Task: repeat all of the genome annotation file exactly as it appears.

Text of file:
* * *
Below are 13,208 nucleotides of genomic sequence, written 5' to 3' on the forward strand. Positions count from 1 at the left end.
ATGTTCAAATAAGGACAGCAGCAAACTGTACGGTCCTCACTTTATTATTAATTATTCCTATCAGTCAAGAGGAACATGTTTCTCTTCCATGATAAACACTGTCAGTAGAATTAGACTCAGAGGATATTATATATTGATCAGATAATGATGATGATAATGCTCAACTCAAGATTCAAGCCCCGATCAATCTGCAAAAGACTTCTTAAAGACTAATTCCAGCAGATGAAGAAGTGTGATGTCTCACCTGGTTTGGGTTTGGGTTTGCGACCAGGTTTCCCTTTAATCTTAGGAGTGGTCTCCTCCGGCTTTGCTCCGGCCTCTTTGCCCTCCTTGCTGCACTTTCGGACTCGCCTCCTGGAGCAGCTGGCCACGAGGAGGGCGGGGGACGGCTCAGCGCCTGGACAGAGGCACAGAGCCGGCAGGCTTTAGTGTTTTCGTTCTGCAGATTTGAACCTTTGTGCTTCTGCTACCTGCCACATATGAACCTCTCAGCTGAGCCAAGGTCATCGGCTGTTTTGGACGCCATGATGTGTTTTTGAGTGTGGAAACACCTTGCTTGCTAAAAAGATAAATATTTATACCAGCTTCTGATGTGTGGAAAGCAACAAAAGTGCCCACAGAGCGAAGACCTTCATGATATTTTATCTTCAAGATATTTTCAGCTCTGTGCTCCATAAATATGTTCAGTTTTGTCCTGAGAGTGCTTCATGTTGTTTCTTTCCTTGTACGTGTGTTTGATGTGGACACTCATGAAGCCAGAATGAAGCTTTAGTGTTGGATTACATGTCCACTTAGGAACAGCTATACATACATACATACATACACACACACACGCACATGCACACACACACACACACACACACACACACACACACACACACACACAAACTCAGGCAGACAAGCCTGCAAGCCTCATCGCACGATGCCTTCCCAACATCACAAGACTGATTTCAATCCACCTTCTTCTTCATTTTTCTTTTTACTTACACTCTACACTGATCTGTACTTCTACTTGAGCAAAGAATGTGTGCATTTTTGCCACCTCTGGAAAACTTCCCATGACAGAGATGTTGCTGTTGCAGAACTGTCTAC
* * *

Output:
Below are 13,208 nucleotides of genomic sequence, written 5' to 3' on the forward strand. Positions count from 1 at the left end.
ATGTTCAAATAAGGACAGCAGCAAACTGTACGGTCCTCACTTTATTATTAATTATTCCTATCAGTCAAGAGGAACATGTTTCTCTTCCATGATAAACACTGTCAGTAGAATTAGACTCAGAGGATATTATATATTGATCAGATAATGATGATGATAATGCTCAACTCAAGATTCAAGCCCCGATCAATCTGCAAAAGACTTCTTAAAGACTAATTCCAGCAGATGAAGAAGTGTGATGTCTCACCTGGTTTGGGTTTGGGTTTGCGACCAGGTTTCCCTTTAATCTTAGGAGTGGTCTCCTCCGGCTTTGCTCCGGCCTCTTTGCCCTCCTTGCTGCACTTTCGGACTCGCCTCCTGGAGCAGCTGGCCACGAGGAGGGCGGGGGACGGCTCAGCGCCTGGACAGAGGCACAGAGCCGGCAGGCTTTAGTGTTTTCGTTCTGCAGATTTGAACCTTTGTGCTTCTGCTACCTGCCACATATGAACCTCTCAGCTGAGCCAAGGTCATCGGCTGTTTTGGACGCCATGATGTGTTTTTGAGTGTGGAAACACCTTGCTTGCTAAAAAGATAAATATTTATACCAGCTTCTGATGTGTGGAAAGCAACAAAAGTGCCCACAGAGCGAAGACCTTCATGATATTTTATCTTCAAGATATTTTCAGCTCTGTGCTCCATAAATATGTTCAGTTTTGTCCTGAGAGTGCTTCATGTTGTTTCTTTCCTTGTACGTGTGTTTGATGTGGACACTCATGAAGCCAGAATGAAGCTTTAGTGTTGGATTACATGTCCACTTAGGAACAGCTATACATACATACATACATACACACACACACGCACATGCACACACACACACACACACACACACACACACACACACACACACACAAACTCAGGCAGACAAGCCTGCAAGCCTCATCGCACGATGCCTTCCCAACATCACAAGACTGATTTCAATCCACCTTCTTCTTCATTTTTCTTTTTACTTACACTCTACACTGATCTGTACTTCTACTTGAGCAAAGAATGTGTGCATTTTTGCCACCTCTGGAAAACTTCCCATGACAGAGATGTTGCTGTTGCAGAACTGTCTAC